New G.I. Bill worth every penny

July 30, 2008

Here is a link to the official Army story on the new G.I. Bill (S.22).  This puts teeth to the phrase “Support the troops.”

Here’s a link to the Department of Veterans Affairs site on the Post-9/11 Veterans Educational Assistance Act of 2008

As you may know, I like opinion writing.  There were several strong Op-Eds that brought needed attention to the debate over Veterans educational benefits.  They are here, here, and here.

And here’s some video about this issue:

Unfortunately, there was political back & forth on what seems to be such a simple issue–though debate is a key part of democracy.  A few blogs followed the politics of this bill.  Huff Post, Grassroots on Web helps GI Bill pass, Senators debate G.I. Bill .

If you know anyone who’s served since 9/11 be sure they are aware of the tremendous benefits of the Post-9/11 Veterans Educational Assistance Act of 2008.

Here is a FACT SHEET about the bill.  Enjoy!

Where else can you work for 2-3 years, leave your job, and get 100% of your tuition paid for with over $1,000 cash for living expenses?


Black Officers are becoming scarce

July 23, 2008
Lt.Gen Lloyd Austin welcomes Sen. Barack Obama to Iraq

Lt.Gen Lloyd Austin welcomes Sen. Barack Obama to Iraq

A few friends sent me links today about the shortage of Black officers in the military.

LOLITA C. BALDOR, Associated Press Writer published a story (7/23/08) titled “After 60 years, black officers are rare

A few months ago I wrote an Op-Ed that addressed the current recruiting woes; as a means to bring about conversations that will lead young people to consider military service.

The first version (More than ever, black men should consider military service) appeared in the Petersburg Progress-Index here in December 2007.

I updated it (Combating the Trends: Military Service Can Alleviate What Ails Black America) and it ran in the Richmond Times-Dispatch here on 1/27/08.

An excerpt from my RTD OpEd…

Additionally, I’m concerned by the rapid decline in black enlistment rates (20 percent in 2001 to about 12 percent today; officer commissions are down to 8 percent). This will result in a less diverse senior leadership in about 20 years, and fewer families benefiting from Army service.

This week I’m attending the UNITY ’08 conference of journalists in Chicago. I certainly hope to find great earned media opportunities so we can buck the current trend on enlistment and officer commissionings. One of the solutions for retention and mentoring of officers is The Rocks, Inc. Great generals like Colin Powell, Julius Becton, Johnnie Wilson, and others have benefited from the two-way mentorship opportunities in the Rocks.

What do you think about the news reports? Were you aware that the #2 General in Iraq is African-American?  Does is matter if we have a diverse force?

The military truly values diversity and all of us as Americans have a stake in this fight. I believe education of the general public is a great start to increasing our accessions. Let’s go!

ADVISORY: I’m NOT a military recruiter…but will put you in touch with one if you want

UPDATE1:  Here’s an article from a DoD source that paints a positive picture of opportunties for minorities in the military.

Factcheck: The military embraces blogging

July 20, 2008

RUMOR:  The military does not allow servicemembers to blog.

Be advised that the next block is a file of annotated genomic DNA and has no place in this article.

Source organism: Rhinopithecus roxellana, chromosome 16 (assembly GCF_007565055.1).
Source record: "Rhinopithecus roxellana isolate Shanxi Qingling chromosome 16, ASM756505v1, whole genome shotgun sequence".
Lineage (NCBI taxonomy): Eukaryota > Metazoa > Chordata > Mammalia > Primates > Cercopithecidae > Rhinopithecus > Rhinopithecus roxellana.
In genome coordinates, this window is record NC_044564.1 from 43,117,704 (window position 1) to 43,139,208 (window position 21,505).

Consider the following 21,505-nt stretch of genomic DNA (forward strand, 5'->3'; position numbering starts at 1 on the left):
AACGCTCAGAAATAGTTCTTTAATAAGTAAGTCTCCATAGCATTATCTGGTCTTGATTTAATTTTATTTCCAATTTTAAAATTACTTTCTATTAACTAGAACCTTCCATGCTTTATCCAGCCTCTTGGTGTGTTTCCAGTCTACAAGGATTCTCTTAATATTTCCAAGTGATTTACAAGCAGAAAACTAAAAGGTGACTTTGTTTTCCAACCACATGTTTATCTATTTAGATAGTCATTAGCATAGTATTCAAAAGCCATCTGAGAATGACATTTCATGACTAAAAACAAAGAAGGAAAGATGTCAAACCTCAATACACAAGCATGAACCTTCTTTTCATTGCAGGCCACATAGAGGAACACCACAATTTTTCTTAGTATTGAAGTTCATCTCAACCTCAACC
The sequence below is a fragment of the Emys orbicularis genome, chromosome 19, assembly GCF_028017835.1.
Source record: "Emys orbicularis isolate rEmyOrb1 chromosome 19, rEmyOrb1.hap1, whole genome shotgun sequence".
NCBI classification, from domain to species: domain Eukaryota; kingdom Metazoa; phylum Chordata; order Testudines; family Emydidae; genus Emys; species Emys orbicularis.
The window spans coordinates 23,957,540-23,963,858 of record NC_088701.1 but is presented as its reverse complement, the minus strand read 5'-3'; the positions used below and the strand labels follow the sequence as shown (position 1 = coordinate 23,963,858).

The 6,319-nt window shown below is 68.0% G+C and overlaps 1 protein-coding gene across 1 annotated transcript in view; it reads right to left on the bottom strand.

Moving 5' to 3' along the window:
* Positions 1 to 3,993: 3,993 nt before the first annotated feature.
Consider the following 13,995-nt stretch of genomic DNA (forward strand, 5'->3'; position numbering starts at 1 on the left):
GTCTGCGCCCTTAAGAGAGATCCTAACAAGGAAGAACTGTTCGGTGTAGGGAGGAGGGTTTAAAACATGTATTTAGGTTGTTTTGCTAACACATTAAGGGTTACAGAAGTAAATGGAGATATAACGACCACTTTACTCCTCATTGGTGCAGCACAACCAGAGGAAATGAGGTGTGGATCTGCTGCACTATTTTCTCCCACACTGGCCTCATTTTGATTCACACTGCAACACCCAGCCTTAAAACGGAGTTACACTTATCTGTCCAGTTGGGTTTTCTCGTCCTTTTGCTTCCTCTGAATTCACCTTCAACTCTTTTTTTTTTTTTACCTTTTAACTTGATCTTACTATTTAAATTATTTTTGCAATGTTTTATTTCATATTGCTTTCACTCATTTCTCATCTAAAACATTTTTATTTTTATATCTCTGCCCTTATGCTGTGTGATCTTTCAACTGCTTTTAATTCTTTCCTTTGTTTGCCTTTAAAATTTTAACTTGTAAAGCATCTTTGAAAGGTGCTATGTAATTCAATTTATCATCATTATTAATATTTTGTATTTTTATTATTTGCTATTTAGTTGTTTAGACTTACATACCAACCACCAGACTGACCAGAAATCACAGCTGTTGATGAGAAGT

FACT:  The military embraces blogging and even runs a few blogs on the .mil domain (See examples of official blogs, here, here, here, here)

Military bloggers provide the Naked Conversations that much of the general public can benefit from.

I found it really interesting that my Social Media classroom blog run by Professor Garrett Graff is linked to a large Military blog.

I agree with Lt. Gen. William Caldwell, IV that the military should embrace blogging (and other Social Media).  Caldwell was previously Senior Spokesperson for Multi-National Force–Iraq (MNF-I).  His current duties include serving as Commandant of the Command & General Staff College.  He has published a policy letter that encourages blogging on .mil and commercial websites.

Caldwell’s views on the importance of internet/social media (as outlined in the policy letter):

Interactive internet activities are an essential part of our responsibilities to provide information to the public, usher in a culture of change within our Army’s officer Leadership, Development, and Education and support military operations.  Leaders within the Army need to understand the power of the internet and leverage as many communications means as possible to communicate what the CAC is doing and more importantly to “Share the Story” of those serving in uniform and highlight the incredible sacrifices they and their families are making.

Here is one of the blogs from a classroom of Army Majors.

In fact the Army has accounts at twitter, youtube, and flickr.  Though they don’t have many followers, subscribers, contacts, respectively; consider these sites a sign that Senior Leaders are embracing social media.

UPDATE 1:  I just found this link where Pete Geren, Secretary of the Army says:

Senior Army leaders have fallen behind the breakneck development of cheap digital communications including cell phones, digital cameras and Web 2.0 Internet sites such as blogs and Facebook, Army Secretary Pete Geren said at a trade conference on July 10. That helps explain how “just one man in a cave that’s hooked up to the Internet has been able to out-communicate the greatest communications society in the history of the world — the United States”.